Johns Hopkins Gazette: May 8, 1995


Finding Work


By Mike Gluck

     As a graduating senior, I have spent the past five months
looking for a job as a writer. I have updated my résumé and
looked through the want ads and sent out as many cover letters as
I could each week. I have traveled hundreds of miles for
interviews across the Northeast, with just a garment bag and a
stack of résumés in hand.

     In my search for gainful employment, I have found that being
a Hopkins student has benefited me in numerous ways. 

     Of course, nearly every potential employer was impressed
that I attended such a fine institution, even if they referred to
it throughout the interview as "John Hopkins." But what impressed
me was the number of alumni who were available to help me with my
job search.

     Perhaps the most comprehensive source of alumni contacts is
available through the Alumni Career Network, a program run by the
Johns Hopkins Alumni Association through the Office of Alumni
Relations. They maintain a database of alumni who are willing to
serve as mentors for students and other alumni. The alumni
mentors are available to offer advice not only about specific
professions, but also about living in different cities both
across the country and around the world. 

     So I filled in the one-page form with information about
myself and the career fields and geographic areas in which I was
interested. A few days later, the Office of Alumni Relations sent
me a list of possible mentors, complete with home and work
addresses, phone numbers and job titles.

     At first, I was a bit reluctant to call these people. After
all, they had lives, right? Why would someone who graduated in
1974 want to help me find a job? But then I realized that they
had all signed up to be mentors, so I may as well at least call
and see what happens.

     What I found was that most alumni were more than willing to
talk for 10, 20 or even 30 minutes. I tried to be considerate--
calling on a Monday morning or Friday afternoon was rarely
appreciated--and I always wrote thank-you letters afterward. But
regardless of my efforts, I noticed that most of the alumni were
sincerely interested in helping me, despite the fact that we had
never met. The only connection was that we had both attended the
same school. Apparently, the bond is stronger than I thought.

     In speaking with alumni, I gathered a huge amount of advice,
most of which I could not have found anywhere else. My contacts
from Hopkins seemed more willing than others to pass along useful
information and career tips, probably because of the shared
experience of being a Hopkins student.  

     The alumni often offered more than mere insight and
guidance. One alumnus told me to send him my résumé and writing
samples. He critiqued them, then gave me half a dozen contacts
and suggested we meet for lunch if I was going to be interviewing
in the area. Another, realizing that I had limited funds as a
student, gave me his 800 number at work and told me I could use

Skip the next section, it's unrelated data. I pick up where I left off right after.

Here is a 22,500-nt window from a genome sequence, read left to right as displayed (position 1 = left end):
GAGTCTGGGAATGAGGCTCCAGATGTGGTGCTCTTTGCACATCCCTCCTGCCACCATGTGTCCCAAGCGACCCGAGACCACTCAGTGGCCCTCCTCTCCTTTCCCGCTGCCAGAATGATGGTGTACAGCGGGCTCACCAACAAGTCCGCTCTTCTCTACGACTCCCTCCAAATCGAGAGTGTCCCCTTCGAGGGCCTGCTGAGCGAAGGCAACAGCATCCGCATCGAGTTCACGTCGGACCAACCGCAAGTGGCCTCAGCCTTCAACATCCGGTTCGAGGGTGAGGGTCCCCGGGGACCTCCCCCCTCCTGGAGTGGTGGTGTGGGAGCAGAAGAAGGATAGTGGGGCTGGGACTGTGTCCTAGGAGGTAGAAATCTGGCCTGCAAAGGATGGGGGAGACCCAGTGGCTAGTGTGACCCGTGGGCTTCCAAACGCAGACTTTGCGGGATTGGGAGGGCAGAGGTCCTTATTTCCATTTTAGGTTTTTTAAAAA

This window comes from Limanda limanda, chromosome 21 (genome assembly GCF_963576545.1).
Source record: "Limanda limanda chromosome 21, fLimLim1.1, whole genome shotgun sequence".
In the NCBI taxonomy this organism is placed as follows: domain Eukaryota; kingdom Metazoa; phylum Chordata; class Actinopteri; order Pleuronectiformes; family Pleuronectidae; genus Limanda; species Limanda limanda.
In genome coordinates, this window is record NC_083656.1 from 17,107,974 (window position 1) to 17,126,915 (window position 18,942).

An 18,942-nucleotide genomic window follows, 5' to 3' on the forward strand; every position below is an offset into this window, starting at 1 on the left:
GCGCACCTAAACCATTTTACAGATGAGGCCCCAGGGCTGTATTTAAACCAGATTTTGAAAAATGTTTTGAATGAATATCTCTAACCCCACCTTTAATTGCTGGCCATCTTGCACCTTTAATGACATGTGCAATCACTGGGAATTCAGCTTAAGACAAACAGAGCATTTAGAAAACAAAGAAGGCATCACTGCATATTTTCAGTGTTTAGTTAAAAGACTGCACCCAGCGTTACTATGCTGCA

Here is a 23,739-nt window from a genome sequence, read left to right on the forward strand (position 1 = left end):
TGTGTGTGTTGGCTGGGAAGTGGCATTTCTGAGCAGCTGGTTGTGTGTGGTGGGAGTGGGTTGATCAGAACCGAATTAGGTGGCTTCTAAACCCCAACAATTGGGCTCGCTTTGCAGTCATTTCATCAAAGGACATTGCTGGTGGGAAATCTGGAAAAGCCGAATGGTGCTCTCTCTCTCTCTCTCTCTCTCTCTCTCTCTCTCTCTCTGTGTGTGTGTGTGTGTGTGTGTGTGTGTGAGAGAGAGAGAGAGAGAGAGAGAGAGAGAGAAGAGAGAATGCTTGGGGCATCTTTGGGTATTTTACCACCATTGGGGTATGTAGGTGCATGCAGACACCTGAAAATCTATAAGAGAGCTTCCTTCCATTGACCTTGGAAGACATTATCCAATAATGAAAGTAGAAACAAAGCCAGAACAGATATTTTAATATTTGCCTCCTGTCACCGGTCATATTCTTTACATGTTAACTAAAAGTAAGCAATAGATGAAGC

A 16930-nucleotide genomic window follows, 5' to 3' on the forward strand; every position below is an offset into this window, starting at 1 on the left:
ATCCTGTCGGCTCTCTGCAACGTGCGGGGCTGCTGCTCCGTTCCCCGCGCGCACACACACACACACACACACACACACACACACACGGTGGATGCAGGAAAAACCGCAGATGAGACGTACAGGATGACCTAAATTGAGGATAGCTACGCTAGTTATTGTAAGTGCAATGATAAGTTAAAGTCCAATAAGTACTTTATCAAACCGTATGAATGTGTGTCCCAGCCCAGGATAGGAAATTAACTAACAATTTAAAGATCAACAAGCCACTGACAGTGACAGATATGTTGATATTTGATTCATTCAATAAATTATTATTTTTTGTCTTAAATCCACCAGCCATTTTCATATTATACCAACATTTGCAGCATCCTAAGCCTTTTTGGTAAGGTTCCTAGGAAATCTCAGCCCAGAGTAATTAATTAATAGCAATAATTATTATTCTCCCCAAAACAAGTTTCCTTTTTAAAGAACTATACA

it to reach him if I wanted to talk.

     The Alumni Career Network is not a job bank, at least not
according to Lee Wil-liamson, who oversees the database. Instead,
he said, it is a way for Hopkins alumni (present and future) to
"explore different careers." Williamson said there are
approximately 1,600 mentors currently on file, and that more than
550 students and alumni took advantage of the service last year.
Sometimes, grateful alumni send him thank-you cards, and students
who have used the service often sign up later to be mentors.  

     On-campus postering and ads in Johns Hopkins Magazine
encourage people to use the program, which is free to all
students and dues-paying members of the Alumni Association.
Students and alumni of the School of Continuing Studies are the
top users, followed closely by their peers at the School of Arts
and Sciences, with School of Engineering affiliates a distant
third.

     Of course, the Career Network is just one of the tools
available to contact Hopkins alumni. In my search, I pored over
the alumni notes in Johns Hopkins Magazine and a young alumni
newsletter, looking for alumni whose careers sounded interesting.
I even looked up past years' winners of a competitive writing
scholarship that I won sophomore year. 

     While getting in touch with alumni through these methods
proved somewhat more difficult than going through the Alumni
Career Network, I found that a little bit of resourcefulness was
usually all I needed to track someone down.

     As with the contacts I had from the Career Network, these
alumni were more than willing to lend me a hand. One woman told
me about a job opening that had not yet been made public. Another
gave me the name of a client who was looking to hire someone. 

     I am happy to say that I did eventually find a job as a
writer. In fact, I got two job offers the same week. While
neither of them were direct results of alumni contacts, I have no
doubt that the advice I received from alumni was crucial in
helping me fine-tune my résumé and develop my interview skills.
In addition, I learned more about the opportunities available to
writers, which meant that I was able to make a well-informed
decision when presented with a job offer.

     So if you're an alumnus/alumna and you want to stay
connected to Hopkins while helping current and future alumni,
consider being a mentor. You might be surprised to learn how
valuable your advice can be to your fellow Hopkins graduates.

     Finally, to the folks over at Steinwald Alumni House, and to
all the alumni (and others) from Hopkins who have helped me
during these past few months, I want to say thank you for doing
such a great job.

     And for helping me find one.


**Mike Gluck will become a Hopkins alum on May 25.**

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